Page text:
Pelham and Wormell have serious pop-up/illustrated book chops (Pelham was on the 3D Human Body team, while Wormell's back catalog is more than 100 books deep). The seven pop-up effects they've prepared for this edition are extremely beautiful, and lend themselves to being "animated" by the reader — for example, you can flap the Raven's wings in time with the "Nevermore's" or have Edgar throw wide his chamber's door at the precise moment you say, "here I opened wide the door."
Make no mistake: as beautiful a book as this is, you must read it aloud. I've enjoyed many readings of Poe (Christopher Walken, James Earl Jones, Christopher Lee, and, of course, Vincent Price), and I remember feeling an intense sense of recognition when I read Neil Gaiman's 2009 essay exhorting you to read Poe aloud at all times — a thrill I felt when I read Gaiman's words again in his new essay collection.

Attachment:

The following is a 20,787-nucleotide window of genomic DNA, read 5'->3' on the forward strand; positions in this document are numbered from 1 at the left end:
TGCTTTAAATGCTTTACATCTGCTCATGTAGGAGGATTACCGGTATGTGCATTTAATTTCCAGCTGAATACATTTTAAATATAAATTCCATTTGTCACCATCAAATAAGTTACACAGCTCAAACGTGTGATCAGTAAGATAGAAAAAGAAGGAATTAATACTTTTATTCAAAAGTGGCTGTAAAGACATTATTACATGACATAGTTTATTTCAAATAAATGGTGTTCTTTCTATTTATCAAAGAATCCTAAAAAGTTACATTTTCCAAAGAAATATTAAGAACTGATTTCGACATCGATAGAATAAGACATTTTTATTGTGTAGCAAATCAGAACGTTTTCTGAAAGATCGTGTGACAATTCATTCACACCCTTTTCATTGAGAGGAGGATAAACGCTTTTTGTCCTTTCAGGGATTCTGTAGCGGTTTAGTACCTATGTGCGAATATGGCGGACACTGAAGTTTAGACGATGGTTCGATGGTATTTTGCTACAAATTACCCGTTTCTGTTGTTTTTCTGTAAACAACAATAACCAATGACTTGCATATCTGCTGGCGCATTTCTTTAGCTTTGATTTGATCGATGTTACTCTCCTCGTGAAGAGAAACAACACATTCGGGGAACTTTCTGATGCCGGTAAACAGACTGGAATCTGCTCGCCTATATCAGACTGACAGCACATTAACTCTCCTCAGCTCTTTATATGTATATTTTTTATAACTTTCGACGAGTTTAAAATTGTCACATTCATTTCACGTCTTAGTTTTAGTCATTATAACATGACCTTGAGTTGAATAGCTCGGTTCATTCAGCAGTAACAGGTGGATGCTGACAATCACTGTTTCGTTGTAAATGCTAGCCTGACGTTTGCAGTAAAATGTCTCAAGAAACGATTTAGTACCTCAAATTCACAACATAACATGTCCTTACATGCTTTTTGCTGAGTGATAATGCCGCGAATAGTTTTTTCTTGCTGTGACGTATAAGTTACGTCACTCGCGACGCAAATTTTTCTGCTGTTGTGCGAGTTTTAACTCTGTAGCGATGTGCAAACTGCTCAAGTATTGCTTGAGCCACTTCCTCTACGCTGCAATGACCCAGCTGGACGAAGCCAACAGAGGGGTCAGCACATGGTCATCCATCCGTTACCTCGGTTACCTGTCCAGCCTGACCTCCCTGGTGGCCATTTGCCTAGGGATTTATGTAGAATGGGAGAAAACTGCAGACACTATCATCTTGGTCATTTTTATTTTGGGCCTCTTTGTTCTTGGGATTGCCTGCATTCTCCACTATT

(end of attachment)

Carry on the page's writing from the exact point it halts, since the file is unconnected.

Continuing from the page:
Poe's words are hidden on each page, nestled in fold-up/fold-down tabs that you have to open after each reveal, and as I read this to my 8-year-old daughter Poesy (it's not a coincidence that we call her "Poe" for short — EA Poe is one of her namesakes), the double-reveal of the pop-up (not a dud among them) and the prose made for an extra bit of drama.
If you're gearing up for Hallowe'en (and if you aren't, what are you waiting for?) and want to get your kids in the spirit of things, this is a perfect little helper — just the visual aid that Poe's words need to come to life, rendered in a rich, dark palette and engineered with real care and love.
The Raven [Edgar Allan Poe, Christopher Wormell and David Pelham/Harry N Abrams]